I think that helps him a little, but getting dressed for school, he was still a little sad (although no more crying).  Just before it was time to go, Liam toddled over to Benjamin, fell against him, then took his arms and wrapped them around him, giving him a big hug.  He let go, smiled up and Benjamin, and then tucked his head against him and hugged him again.  And again.  Benjamin smiled and hugged him back.

Then they lost their balance and fell in a heap on the floor, laughing.  (No injuries.)  I told Benjamin, that if he feels lonely today, he should remember Liam’s hug and remember that Liam and I will be there very soon to pick him up.  As he was leaving, he said goodbye to all of us, and said, “Bye Liam!  Liam loves me and I’ll see you soon!”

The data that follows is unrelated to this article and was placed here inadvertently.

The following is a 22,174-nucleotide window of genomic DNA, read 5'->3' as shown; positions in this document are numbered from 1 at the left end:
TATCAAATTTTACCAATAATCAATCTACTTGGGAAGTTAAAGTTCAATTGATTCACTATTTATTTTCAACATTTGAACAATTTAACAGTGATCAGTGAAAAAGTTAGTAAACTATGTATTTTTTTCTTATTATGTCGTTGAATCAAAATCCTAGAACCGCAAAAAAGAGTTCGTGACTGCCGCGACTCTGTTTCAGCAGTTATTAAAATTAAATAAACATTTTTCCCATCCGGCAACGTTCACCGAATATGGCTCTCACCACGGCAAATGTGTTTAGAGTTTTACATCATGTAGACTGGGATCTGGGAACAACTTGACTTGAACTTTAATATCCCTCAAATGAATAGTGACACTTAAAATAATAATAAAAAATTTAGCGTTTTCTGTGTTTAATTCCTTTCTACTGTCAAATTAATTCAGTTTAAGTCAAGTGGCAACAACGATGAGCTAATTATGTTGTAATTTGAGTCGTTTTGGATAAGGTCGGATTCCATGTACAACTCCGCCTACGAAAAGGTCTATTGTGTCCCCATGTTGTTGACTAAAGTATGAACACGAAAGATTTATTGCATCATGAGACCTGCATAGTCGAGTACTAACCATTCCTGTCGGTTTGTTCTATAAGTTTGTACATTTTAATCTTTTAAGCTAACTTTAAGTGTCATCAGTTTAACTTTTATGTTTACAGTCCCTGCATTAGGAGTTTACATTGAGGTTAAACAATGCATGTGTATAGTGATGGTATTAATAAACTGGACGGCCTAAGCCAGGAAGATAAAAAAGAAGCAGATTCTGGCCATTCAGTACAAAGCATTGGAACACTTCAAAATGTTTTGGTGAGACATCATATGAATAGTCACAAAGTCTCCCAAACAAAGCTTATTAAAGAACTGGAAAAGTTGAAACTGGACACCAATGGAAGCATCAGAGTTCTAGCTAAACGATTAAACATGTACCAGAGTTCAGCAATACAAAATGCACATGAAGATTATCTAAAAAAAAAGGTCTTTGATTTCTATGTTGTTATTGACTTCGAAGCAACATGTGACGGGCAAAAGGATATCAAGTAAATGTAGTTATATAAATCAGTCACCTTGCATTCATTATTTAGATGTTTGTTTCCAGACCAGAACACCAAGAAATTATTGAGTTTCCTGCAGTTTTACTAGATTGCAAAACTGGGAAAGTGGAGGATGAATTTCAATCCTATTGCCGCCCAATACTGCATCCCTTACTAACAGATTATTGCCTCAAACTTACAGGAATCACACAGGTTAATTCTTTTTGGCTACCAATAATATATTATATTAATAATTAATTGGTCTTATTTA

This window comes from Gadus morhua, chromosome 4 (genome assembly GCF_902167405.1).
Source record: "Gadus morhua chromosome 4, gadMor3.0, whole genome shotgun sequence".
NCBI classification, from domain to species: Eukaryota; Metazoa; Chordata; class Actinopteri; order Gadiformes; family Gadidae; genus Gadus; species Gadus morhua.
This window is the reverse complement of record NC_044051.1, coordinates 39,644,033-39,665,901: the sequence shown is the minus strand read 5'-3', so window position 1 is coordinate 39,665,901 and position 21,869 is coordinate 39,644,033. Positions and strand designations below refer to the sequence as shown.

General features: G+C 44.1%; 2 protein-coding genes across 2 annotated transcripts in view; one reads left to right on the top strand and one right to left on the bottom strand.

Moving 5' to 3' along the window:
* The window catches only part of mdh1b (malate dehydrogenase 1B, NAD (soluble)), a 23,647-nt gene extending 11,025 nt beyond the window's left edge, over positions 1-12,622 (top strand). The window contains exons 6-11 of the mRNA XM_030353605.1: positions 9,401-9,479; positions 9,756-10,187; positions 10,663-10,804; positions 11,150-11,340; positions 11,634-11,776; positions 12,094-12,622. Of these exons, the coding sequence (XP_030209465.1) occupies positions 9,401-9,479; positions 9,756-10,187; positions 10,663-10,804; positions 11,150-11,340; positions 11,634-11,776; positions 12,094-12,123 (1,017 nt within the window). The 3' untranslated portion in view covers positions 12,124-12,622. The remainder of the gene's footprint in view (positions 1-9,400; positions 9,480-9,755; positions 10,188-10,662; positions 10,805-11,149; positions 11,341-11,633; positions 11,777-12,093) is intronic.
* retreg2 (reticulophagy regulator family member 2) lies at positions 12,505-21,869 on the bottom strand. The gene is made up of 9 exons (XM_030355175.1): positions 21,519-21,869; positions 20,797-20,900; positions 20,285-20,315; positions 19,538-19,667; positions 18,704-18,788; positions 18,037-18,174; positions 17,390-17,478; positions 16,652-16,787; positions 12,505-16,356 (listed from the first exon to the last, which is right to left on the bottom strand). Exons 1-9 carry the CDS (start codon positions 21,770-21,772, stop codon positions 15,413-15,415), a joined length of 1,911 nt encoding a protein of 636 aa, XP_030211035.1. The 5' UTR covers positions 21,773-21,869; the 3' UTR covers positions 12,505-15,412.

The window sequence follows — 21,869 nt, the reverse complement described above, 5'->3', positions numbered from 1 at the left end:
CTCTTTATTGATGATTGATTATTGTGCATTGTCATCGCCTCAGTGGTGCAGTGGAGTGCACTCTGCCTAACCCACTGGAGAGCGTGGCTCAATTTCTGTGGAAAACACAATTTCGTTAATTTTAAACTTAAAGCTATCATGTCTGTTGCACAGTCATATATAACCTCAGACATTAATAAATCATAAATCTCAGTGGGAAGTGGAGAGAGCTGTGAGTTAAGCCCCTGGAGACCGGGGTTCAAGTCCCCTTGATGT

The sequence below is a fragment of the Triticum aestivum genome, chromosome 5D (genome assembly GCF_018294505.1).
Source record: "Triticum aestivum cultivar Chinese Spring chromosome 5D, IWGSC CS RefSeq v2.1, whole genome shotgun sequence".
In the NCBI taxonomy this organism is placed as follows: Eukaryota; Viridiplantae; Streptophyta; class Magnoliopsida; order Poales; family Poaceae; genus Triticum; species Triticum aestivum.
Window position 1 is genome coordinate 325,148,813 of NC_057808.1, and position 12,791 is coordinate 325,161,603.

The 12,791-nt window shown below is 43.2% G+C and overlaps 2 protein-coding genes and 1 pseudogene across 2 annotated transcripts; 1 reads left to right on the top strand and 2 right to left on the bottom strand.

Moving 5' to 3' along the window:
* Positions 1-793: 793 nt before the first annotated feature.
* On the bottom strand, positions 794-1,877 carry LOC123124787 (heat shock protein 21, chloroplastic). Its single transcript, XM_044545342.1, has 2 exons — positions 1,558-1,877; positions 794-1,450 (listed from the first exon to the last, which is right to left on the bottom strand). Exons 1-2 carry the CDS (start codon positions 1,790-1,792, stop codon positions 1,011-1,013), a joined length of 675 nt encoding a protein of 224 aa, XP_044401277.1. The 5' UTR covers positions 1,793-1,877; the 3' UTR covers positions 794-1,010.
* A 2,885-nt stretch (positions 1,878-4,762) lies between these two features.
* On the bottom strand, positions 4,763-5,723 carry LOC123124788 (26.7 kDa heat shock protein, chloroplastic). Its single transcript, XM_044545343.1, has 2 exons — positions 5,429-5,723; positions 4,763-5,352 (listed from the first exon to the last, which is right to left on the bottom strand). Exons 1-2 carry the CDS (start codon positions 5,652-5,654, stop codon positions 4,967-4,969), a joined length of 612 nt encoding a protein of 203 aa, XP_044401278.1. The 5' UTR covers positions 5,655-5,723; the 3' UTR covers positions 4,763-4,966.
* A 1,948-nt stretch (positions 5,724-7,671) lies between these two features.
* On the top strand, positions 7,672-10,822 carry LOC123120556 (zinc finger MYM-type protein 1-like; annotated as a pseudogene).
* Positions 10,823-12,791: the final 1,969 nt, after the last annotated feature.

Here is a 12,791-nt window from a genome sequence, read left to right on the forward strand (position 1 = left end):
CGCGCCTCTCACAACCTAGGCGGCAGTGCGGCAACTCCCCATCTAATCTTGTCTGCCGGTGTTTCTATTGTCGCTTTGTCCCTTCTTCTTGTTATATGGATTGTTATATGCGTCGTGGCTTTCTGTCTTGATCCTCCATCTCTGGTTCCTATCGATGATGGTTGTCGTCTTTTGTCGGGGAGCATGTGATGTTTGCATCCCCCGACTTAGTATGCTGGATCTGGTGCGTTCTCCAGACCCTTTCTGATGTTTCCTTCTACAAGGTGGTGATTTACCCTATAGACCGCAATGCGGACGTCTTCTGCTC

I love my boys.  I am so happy that I have them in my life, but even happier that they have each other.  Liam isn’t even 1 yet, and he’s already loving Benjamin and providing emotional support.  I feel so lucky to be their mom.

Grumpy pants

2 sick kids, 2 sick grown ups, almost no sleep plus a cup of coffee spilled all over the floor, the walls, the end table and the side of our big, comfy living room chair = me as Ms. Grumpy Pants.  (Nice to meet you.)